3:40pm - I grab a quick tete-a-tete with Dean Jackson my counter-part from Blue-Seventy off to the side of our booth. All good. We have some friendly competition in this business but surprisingly some mutual challenges and it's good to know we are on the same page.

4:00pm More meetings and appointments, this time with some good new prospects for Nineteen. Always good news.

4:15pm - It's round about this time of the day that my lower back starts to act-up a bit. I remind myself mentally that after this presentation, I need to do a bit of a stretching routine for the back.

4:30pm - Stretch lower back out. Now much better.

4:35 Pro Triathlete and all around nice guy Jonathon Caron checks in to say, "Bonjour" and he quickly gives me the inside scoop on training with Brett Sutton and the TBB team. Now I know!

4:45- North American Sports CEO and Tri Race Managment Guru Graham Fraser stops by to give me the low-down on the Centurion Series. An interesting and exciting development for road riding and racing.

4:50pm -On a quick trip for a bathroom break and a drink of water, I run into a few of the Cervelo Sales Reps I know. Cervelo does not have a booth at the show this year, but they are throwing a Party tonight. We agree to catch up at the party.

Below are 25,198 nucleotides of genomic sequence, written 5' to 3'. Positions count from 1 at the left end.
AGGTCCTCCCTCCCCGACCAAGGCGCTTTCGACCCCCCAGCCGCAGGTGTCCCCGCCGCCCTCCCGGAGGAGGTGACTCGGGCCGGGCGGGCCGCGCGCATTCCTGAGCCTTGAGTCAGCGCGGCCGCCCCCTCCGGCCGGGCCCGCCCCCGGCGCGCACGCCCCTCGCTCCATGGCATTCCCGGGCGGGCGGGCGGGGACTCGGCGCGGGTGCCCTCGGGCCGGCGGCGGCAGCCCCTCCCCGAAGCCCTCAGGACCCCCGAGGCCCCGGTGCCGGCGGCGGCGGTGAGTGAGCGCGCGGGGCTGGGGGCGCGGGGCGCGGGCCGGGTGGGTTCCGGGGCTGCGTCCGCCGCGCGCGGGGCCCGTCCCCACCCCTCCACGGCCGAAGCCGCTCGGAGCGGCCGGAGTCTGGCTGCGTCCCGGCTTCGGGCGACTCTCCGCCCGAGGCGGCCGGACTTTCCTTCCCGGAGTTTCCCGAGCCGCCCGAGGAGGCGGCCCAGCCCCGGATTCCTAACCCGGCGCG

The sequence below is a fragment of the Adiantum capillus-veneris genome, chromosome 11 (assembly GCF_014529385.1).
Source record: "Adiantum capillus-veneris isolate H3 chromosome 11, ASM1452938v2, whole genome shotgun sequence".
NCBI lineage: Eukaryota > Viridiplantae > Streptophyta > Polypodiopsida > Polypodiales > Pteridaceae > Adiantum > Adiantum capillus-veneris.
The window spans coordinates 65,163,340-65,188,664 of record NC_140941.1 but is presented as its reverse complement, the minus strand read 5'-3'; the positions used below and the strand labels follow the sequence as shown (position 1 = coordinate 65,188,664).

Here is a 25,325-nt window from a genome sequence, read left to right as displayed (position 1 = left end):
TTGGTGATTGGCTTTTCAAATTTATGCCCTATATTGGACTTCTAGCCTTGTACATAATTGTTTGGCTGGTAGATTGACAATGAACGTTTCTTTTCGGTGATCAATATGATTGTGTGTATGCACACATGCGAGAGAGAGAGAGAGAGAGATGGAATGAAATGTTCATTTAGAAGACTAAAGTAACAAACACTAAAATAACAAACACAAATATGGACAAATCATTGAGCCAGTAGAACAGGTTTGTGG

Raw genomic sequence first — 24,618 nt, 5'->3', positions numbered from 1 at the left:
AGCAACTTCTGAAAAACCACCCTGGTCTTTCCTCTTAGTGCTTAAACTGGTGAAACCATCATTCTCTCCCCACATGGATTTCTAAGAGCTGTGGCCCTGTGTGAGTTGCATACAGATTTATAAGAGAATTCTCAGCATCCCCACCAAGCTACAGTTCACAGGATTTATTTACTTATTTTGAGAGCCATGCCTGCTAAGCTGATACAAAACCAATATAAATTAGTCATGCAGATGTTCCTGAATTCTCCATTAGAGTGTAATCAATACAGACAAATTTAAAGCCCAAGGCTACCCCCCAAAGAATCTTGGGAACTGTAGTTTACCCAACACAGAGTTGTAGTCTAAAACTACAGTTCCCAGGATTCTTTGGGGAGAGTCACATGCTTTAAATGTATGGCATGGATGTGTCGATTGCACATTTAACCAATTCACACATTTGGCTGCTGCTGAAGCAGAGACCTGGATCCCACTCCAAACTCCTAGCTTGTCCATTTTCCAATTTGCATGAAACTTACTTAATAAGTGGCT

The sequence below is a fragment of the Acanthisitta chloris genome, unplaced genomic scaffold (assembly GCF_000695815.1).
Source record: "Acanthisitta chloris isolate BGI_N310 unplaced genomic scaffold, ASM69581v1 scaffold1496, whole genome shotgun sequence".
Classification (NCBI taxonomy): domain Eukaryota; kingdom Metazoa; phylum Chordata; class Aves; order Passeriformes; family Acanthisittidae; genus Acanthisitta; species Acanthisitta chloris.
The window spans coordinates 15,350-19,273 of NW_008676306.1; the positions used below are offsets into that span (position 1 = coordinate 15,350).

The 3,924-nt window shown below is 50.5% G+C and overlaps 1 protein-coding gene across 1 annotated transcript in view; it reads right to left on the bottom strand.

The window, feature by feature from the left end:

6:00 -Show over for the day. Quickly review all appointments and make some notes.

6:15pm - Walk over to the Cervelo Party which is being held in a private room at Lavo a very nice restaurant inside the lobby of the Palazzo Hotel. I am handed a Heineken as I walk through the door!

6:30pm - 8:00pm Cervelo Party in full swing. Many key people in the road and tri business are there - to numerous to list. Try and, "work the room", as they say, as best as I can - still enjoyable though. VP of Sales Tom Fowler and Co-Founder Phil White give some speeches and introduce the Cervelo Test Team riders there.

8:15pm - Cervelo Party wraps up and it's decision time. Take the bus out to Mandalay Bay to watch the USA Crit Finals or head out for dinner? We choose dinner with a good friend and customer, Ian Fraser, from Cycle Logik In Ottawa, and a few other folks from Cervelo.

8:45pm - Sit down for Dinner at Aqua - a very nice seafood restaurant with an obvious water theme. I have the grilled Mahi Mahi which is outstanding. Talk over dinner is interesting, rambling and varied. Check my Cervelo Test Team musette schwag bag from the Cervelo party and note the goodies in there - a signed Test Team Jersey is one thing.